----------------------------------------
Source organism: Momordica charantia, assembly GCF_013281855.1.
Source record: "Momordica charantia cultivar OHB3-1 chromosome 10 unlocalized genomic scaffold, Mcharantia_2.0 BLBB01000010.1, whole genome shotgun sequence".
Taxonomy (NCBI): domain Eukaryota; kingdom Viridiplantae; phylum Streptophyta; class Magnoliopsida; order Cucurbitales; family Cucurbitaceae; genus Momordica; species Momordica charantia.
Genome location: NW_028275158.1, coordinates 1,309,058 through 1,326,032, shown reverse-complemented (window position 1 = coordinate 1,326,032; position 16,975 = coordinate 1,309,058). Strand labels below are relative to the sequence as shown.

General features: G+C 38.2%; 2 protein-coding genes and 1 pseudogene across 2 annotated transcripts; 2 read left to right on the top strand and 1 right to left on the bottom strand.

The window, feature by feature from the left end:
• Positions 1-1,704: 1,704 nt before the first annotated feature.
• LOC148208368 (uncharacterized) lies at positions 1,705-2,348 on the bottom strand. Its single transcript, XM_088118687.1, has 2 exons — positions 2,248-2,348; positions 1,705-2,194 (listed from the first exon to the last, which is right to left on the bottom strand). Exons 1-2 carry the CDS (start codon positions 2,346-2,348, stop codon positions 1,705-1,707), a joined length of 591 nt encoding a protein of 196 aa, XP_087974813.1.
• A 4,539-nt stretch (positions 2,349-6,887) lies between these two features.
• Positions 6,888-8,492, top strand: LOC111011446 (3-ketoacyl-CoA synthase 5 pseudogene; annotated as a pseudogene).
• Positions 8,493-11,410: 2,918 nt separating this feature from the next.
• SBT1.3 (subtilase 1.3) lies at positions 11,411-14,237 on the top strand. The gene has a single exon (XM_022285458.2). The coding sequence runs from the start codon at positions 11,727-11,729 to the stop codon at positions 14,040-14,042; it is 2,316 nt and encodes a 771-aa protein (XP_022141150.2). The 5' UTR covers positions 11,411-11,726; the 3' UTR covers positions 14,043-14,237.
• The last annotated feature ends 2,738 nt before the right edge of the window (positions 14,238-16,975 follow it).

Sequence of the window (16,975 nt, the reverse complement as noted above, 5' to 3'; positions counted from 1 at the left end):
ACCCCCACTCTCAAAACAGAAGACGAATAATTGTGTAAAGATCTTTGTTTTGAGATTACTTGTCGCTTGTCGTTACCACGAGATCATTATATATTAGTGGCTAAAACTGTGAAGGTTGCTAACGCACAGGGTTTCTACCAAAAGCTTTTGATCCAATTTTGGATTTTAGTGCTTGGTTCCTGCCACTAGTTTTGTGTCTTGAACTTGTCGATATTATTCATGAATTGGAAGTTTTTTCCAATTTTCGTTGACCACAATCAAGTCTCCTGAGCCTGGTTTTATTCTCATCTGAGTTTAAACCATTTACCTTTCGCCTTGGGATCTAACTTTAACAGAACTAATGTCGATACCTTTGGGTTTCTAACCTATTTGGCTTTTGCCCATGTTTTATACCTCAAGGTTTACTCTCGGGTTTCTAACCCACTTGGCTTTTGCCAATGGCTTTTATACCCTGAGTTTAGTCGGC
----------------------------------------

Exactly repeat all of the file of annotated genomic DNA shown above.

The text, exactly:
Source organism: Momordica charantia, assembly GCF_013281855.1.
Source record: "Momordica charantia cultivar OHB3-1 chromosome 10 unlocalized genomic scaffold, Mcharantia_2.0 BLBB01000010.1, whole genome shotgun sequence".
Taxonomy (NCBI): domain Eukaryota; kingdom Viridiplantae; phylum Streptophyta; class Magnoliopsida; order Cucurbitales; family Cucurbitaceae; genus Momordica; species Momordica charantia.
Genome location: NW_028275158.1, coordinates 1,309,058 through 1,326,032, shown reverse-complemented (window position 1 = coordinate 1,326,032; position 16,975 = coordinate 1,309,058). Strand labels below are relative to the sequence as shown.

General features: G+C 38.2%; 2 protein-coding genes and 1 pseudogene across 2 annotated transcripts; 2 read left to right on the top strand and 1 right to left on the bottom strand.

The window, feature by feature from the left end:
• Positions 1-1,704: 1,704 nt before the first annotated feature.
• LOC148208368 (uncharacterized) lies at positions 1,705-2,348 on the bottom strand. Its single transcript, XM_088118687.1, has 2 exons — positions 2,248-2,348; positions 1,705-2,194 (listed from the first exon to the last, which is right to left on the bottom strand). Exons 1-2 carry the CDS (start codon positions 2,346-2,348, stop codon positions 1,705-1,707), a joined length of 591 nt encoding a protein of 196 aa, XP_087974813.1.
• A 4,539-nt stretch (positions 2,349-6,887) lies between these two features.
• Positions 6,888-8,492, top strand: LOC111011446 (3-ketoacyl-CoA synthase 5 pseudogene; annotated as a pseudogene).
• Positions 8,493-11,410: 2,918 nt separating this feature from the next.
• SBT1.3 (subtilase 1.3) lies at positions 11,411-14,237 on the top strand. The gene has a single exon (XM_022285458.2). The coding sequence runs from the start codon at positions 11,727-11,729 to the stop codon at positions 14,040-14,042; it is 2,316 nt and encodes a 771-aa protein (XP_022141150.2). The 5' UTR covers positions 11,411-11,726; the 3' UTR covers positions 14,043-14,237.
• The last annotated feature ends 2,738 nt before the right edge of the window (positions 14,238-16,975 follow it).

Sequence of the window (16,975 nt, the reverse complement as noted above, 5' to 3'; positions counted from 1 at the left end):
ACCCCCACTCTCAAAACAGAAGACGAATAATTGTGTAAAGATCTTTGTTTTGAGATTACTTGTCGCTTGTCGTTACCACGAGATCATTATATATTAGTGGCTAAAACTGTGAAGGTTGCTAACGCACAGGGTTTCTACCAAAAGCTTTTGATCCAATTTTGGATTTTAGTGCTTGGTTCCTGCCACTAGTTTTGTGTCTTGAACTTGTCGATATTATTCATGAATTGGAAGTTTTTTCCAATTTTCGTTGACCACAATCAAGTCTCCTGAGCCTGGTTTTATTCTCATCTGAGTTTAAACCATTTACCTTTCGCCTTGGGATCTAACTTTAACAGAACTAATGTCGATACCTTTGGGTTTCTAACCTATTTGGCTTTTGCCCATGTTTTATACCTCAAGGTTTACTCTCGGGTTTCTAACCCACTTGGCTTTTGCCAATGGCTTTTATACCCTGAGTTTAGTCGGC